## Final Answer

## Step-by-step Solution

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The power of a quotient is equal to the quotient of the power of the numerator and denominator: $\displaystyle\left(\frac{a}{b}\right)^n=\frac{a^n}{b^n}$

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$\frac{d}{dx}\left(\frac{\left(40+x\right)^5}{140^5}\right)$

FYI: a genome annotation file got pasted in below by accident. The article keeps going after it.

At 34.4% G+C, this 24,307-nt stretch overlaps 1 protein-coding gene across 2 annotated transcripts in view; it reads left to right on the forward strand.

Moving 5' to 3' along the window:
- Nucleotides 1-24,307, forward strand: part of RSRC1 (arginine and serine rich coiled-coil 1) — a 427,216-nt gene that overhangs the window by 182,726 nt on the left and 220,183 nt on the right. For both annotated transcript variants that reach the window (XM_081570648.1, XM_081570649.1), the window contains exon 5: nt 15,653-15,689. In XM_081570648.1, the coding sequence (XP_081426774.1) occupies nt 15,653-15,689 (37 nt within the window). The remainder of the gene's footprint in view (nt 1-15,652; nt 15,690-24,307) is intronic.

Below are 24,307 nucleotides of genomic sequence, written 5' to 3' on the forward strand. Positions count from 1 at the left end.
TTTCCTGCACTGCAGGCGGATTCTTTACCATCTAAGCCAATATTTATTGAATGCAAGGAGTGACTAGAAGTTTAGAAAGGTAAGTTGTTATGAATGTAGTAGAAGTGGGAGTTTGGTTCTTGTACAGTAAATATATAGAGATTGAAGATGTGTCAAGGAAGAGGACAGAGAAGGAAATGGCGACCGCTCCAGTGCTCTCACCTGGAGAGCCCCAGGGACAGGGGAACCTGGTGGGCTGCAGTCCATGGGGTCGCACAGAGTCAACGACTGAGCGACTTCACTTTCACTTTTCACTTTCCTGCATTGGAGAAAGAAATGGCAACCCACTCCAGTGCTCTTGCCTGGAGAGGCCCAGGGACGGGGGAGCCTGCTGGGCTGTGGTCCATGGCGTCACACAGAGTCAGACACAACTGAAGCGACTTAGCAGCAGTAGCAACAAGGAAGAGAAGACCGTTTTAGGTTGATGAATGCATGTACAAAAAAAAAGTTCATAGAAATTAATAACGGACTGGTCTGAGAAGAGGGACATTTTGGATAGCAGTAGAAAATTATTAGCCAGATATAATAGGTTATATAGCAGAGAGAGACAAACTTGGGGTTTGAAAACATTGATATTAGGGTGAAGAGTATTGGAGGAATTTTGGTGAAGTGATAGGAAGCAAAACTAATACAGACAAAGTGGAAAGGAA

Learn how to solve differential calculus problems step by step online. Find the derivative of ((40+x)/140)^5. The power of a quotient is equal to the quotient of the power of the numerator and denominator: \displaystyle\left(\frac{a}{b}\right)^n=\frac{a^n}{b^n}. The derivative of a function multiplied by a constant (\frac{1}{140^5}) is equal to the constant times the derivative of the function. The power rule for differentiation states that if n is a real number and f(x) = x^n, then f'(x) = nx^{n-1}. The derivative of a sum of two or more functions is the sum of the derivatives of each function.